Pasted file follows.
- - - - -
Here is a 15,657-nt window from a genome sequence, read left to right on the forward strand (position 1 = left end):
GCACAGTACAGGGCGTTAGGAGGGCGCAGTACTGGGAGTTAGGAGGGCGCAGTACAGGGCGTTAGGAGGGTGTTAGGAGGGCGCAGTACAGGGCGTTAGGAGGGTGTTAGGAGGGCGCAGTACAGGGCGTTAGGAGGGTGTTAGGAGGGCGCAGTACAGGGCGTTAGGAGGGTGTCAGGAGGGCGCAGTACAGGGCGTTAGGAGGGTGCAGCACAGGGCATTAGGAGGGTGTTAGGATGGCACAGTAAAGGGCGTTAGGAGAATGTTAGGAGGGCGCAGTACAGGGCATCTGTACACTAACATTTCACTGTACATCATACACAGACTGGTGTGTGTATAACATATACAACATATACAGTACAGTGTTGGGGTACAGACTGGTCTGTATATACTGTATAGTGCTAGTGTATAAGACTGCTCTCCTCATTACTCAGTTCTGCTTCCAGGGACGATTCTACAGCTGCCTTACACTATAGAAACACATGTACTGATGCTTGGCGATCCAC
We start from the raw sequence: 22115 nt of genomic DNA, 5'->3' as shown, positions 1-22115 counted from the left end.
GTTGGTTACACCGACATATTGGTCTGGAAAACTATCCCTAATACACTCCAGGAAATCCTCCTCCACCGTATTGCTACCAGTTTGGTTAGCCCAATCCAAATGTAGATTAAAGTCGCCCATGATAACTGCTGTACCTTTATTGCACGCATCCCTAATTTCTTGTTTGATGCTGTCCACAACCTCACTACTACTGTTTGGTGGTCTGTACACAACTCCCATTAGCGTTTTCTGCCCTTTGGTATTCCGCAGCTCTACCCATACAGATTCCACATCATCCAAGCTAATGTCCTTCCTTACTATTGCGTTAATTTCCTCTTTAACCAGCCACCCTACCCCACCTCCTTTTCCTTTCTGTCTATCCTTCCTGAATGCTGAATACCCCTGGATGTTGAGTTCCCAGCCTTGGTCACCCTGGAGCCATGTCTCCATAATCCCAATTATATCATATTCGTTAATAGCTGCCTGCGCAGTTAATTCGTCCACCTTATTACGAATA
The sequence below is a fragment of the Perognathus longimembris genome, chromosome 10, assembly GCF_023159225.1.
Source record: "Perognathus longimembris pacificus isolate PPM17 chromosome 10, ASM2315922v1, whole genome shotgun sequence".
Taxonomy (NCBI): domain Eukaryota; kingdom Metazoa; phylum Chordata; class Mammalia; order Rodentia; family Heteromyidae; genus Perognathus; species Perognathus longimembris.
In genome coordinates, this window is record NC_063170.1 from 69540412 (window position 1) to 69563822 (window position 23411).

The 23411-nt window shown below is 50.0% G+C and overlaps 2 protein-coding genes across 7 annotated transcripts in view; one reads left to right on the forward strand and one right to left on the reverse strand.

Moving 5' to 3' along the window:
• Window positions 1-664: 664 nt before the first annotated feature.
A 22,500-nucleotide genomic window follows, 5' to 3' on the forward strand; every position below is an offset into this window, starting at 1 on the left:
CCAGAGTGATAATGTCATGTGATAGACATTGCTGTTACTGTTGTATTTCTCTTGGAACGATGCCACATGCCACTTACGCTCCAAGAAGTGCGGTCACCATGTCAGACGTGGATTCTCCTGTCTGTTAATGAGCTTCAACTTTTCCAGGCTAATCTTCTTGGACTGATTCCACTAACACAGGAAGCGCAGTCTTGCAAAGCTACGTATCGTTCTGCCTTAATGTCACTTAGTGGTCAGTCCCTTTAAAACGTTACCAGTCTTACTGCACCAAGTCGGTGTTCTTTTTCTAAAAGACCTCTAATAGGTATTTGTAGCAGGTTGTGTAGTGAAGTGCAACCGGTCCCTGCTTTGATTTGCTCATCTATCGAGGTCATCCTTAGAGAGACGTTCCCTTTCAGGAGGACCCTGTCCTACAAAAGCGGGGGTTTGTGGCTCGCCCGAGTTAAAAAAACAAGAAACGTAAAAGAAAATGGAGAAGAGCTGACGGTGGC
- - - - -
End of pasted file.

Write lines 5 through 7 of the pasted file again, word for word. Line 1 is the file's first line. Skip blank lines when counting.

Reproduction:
The sequence below is a fragment of the Perognathus longimembris genome, chromosome 10, assembly GCF_023159225.1.
Source record: "Perognathus longimembris pacificus isolate PPM17 chromosome 10, ASM2315922v1, whole genome shotgun sequence".
Taxonomy (NCBI): domain Eukaryota; kingdom Metazoa; phylum Chordata; class Mammalia; order Rodentia; family Heteromyidae; genus Perognathus; species Perognathus longimembris.